Since the restoration of peace and stability, the Ministry of Health and Social Welfare in Liberia has made significant strides in reforming the health sector and improving access to quality health care.
The Ministry is guided in its efforts by the National Health Policy, which outlines the Government of Liberia's plans to rebuild the health system in order to ensure the delivery of quality health services.
Since 2006, the Government has targeted health sector reconstruction and investment and aims to achieve:
- greater equity of access to health services
- enhanced resource utilization and productivity
- closer ties with local communities and partners.
This section of the Universal coverage profile is structured as follows:
Physical access to primary health care has improved dramatically across Liberia, from one health facility serving an average of 8000 population in 2006 to one health facility per 5500 population in 2009. In several counties, namely Bomi, Grand Cape Mount, Grand Kru, River Cess and Sinoe, this ratio is below one per 4000 population. The national average ratio of facilities to served population is already lower than the norm established by the Basic Package of Health Services.
In light of the registered expansion of physical access to health care facilities (see figure), the inadequate coverage of immunization services is a matter of concern. It improved from 39% of fully immunized children in 2007 to 52% in 2010, but remains low. Most south-eastern counties present a lower than average coverage.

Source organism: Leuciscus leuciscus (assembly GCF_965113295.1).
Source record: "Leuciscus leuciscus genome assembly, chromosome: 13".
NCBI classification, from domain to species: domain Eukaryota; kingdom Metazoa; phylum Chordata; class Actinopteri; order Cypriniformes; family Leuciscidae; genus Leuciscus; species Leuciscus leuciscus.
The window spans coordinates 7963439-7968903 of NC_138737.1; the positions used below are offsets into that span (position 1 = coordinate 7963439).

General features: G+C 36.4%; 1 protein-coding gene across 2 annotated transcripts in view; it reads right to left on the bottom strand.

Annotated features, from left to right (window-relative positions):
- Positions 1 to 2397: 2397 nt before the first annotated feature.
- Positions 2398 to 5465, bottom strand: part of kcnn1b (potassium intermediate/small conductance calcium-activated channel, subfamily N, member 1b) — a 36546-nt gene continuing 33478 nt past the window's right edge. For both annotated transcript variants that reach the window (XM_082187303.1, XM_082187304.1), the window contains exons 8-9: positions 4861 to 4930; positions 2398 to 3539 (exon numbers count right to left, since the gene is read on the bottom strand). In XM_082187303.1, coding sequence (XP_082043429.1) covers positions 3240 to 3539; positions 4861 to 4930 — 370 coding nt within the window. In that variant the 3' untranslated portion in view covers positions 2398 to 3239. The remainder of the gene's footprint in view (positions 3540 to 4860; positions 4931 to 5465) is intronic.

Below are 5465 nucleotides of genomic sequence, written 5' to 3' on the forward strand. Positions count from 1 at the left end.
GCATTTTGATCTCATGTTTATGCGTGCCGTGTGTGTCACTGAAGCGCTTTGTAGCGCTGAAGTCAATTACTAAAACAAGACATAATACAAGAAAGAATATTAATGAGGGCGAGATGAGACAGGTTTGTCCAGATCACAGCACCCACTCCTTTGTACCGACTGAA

The high out-of-pocket expenditure (35%) on health care in Liberia has contributed to the suboptimal service uptake and may exclude the poorest from direct access to health care. The Liberian population is too poor to afford such a large out-of-pocket burden and this impacts health-seeking behaviour and health outcomes.
The National census of health and social welfare workers in Liberia, 2009 reported a total of almost 8553 health workers, of whom 5461 had technical skills. This total corresponds to roughly twice the number considered as active in 2006. In quantitative terms, a workforce of this size, if properly managed, would be more than sufficient to staff the existing health care network. However, the skill mix is another issue, with university- and mid-level cadres being extremely scarce.
There is major geographic variation in skilled staffing levels in Liberia, with the largest shortages in rural areas. The number of nurses and certified midwives per 1000 population varies from 0.9 nurses in Bomi to 0.3 in Nimba. There is a 25% difference in staffing levels between districts that have a county capital and districts that do not have a county capital.
The number of nurses and certified midwives per clinic or per health centre also varies considerably across counties, with the more remote counties in the south-east tending to have the lowest staffing levels.
Leprosy continues to be a public health problem in Liberia. All counties have pockets of leprosy cases with five counties being highly endemic: Grand Gedeh, Grand Kru, Maryland, Nimba and River Gee. The treatment coverage is low, with only 23 (16.7%) of the 137 districts and 24 (4.5%) of the 551 health facilities, both public and private, providing leprosy treatment. Two specialized hospitals serve as referral sites for reactions and complications: Ganta Rehabilitation Centre in Nimba county and the TB Annex Hospital in Monrovia.
Organizational framework of universal coverage
Health mapping and geographical coverage
Health financing strategy towards universal coverage
Other initiatives towards universal coverage
Barriers on access to health services
Endnotes:References, sources, methods, abbreviations, etc.
- ↑ National health accounts, 2007–2008. Monrovia, Government of Liberia, Ministry of Health and Social Welfare, 2009
- ↑ 2.0 2.1 2.2 National census of health and social welfare workers in Liberia, 2009. Monrovia, Government of Liberia, Ministry of Health and Social Welfare and Liberia Institute for Geo-Information Services, 2010